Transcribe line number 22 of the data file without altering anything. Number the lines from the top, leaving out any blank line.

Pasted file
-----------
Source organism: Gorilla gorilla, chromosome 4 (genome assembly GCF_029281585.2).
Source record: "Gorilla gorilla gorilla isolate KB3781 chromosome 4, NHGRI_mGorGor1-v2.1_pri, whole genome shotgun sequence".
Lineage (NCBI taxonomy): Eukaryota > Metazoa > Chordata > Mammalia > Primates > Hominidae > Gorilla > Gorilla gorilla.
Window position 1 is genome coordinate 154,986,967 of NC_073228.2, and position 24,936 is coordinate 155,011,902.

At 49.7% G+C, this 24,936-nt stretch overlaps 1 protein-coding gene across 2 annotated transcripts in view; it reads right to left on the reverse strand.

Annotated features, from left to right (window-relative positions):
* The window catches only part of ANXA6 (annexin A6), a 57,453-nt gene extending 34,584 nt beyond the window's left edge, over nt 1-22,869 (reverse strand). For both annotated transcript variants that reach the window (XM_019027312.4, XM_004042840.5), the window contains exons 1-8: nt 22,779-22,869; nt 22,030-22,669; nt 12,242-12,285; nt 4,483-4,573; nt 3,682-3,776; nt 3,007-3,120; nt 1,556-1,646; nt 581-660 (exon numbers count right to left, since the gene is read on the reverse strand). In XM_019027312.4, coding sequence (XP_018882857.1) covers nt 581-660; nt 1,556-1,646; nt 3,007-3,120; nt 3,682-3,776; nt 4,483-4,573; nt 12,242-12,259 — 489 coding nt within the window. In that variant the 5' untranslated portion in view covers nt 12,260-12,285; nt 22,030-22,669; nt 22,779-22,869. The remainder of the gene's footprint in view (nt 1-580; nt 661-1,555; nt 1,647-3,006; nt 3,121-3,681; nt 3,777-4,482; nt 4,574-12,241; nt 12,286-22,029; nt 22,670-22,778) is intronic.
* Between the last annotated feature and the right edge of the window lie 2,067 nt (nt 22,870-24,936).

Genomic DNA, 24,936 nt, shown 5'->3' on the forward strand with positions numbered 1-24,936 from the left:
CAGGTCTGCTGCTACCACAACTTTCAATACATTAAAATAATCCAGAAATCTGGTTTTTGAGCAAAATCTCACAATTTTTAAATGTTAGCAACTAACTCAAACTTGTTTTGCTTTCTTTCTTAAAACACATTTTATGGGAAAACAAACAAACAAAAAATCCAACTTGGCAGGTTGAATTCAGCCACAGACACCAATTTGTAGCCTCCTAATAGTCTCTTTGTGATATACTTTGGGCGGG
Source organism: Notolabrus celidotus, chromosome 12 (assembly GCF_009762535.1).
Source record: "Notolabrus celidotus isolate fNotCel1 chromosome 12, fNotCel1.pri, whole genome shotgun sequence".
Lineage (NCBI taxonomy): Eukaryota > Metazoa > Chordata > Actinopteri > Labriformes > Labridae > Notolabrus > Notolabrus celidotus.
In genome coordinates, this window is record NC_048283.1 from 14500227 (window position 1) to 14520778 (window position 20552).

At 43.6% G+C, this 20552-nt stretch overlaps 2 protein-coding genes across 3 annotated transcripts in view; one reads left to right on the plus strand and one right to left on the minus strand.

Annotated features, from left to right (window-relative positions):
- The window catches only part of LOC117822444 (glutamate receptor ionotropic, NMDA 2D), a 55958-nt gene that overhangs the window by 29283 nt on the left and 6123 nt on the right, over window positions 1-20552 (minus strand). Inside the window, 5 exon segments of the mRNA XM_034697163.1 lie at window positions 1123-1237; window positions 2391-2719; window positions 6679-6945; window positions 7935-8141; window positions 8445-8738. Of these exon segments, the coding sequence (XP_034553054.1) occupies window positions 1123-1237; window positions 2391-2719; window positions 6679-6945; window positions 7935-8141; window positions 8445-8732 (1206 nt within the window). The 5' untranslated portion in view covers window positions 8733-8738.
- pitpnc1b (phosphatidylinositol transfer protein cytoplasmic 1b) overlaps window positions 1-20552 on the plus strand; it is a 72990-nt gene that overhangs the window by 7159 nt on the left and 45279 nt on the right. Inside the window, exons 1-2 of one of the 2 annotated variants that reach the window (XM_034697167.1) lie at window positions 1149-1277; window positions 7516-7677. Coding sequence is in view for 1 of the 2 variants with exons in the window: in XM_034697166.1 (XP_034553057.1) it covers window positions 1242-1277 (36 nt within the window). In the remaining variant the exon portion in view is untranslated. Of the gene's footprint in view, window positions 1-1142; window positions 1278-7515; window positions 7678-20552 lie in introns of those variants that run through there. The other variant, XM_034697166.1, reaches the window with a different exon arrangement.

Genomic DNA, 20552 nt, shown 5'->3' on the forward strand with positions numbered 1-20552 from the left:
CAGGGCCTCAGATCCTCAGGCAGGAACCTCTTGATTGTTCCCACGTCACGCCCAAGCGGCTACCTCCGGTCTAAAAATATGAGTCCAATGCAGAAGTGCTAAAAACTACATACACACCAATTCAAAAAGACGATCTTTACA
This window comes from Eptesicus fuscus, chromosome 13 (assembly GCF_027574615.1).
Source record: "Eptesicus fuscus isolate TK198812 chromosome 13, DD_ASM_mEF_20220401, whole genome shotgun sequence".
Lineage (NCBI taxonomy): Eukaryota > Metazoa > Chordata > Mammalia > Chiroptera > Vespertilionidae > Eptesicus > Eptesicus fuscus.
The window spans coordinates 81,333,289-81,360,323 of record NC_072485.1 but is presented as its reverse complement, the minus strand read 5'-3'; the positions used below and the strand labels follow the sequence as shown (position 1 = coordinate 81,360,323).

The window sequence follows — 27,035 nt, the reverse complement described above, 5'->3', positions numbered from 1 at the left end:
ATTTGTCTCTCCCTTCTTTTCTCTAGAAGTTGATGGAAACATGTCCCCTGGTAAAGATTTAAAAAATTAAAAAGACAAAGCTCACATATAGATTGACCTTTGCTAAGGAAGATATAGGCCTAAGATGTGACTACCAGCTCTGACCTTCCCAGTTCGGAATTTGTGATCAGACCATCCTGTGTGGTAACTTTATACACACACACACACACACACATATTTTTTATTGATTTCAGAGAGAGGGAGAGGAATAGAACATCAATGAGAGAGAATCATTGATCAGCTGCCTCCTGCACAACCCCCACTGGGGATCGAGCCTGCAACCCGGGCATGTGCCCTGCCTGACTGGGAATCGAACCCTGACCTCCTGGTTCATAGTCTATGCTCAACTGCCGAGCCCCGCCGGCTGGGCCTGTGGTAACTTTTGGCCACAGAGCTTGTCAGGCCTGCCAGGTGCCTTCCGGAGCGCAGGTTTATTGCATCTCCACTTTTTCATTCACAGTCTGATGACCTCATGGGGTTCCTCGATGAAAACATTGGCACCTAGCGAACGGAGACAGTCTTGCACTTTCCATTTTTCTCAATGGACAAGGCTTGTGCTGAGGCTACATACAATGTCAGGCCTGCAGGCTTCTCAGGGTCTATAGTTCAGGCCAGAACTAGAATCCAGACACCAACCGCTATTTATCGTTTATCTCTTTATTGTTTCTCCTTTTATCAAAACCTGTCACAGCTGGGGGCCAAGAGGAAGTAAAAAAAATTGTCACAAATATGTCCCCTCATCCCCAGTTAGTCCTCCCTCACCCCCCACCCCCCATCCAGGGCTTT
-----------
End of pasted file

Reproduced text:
Source record: "Eptesicus fuscus isolate TK198812 chromosome 13, DD_ASM_mEF_20220401, whole genome shotgun sequence".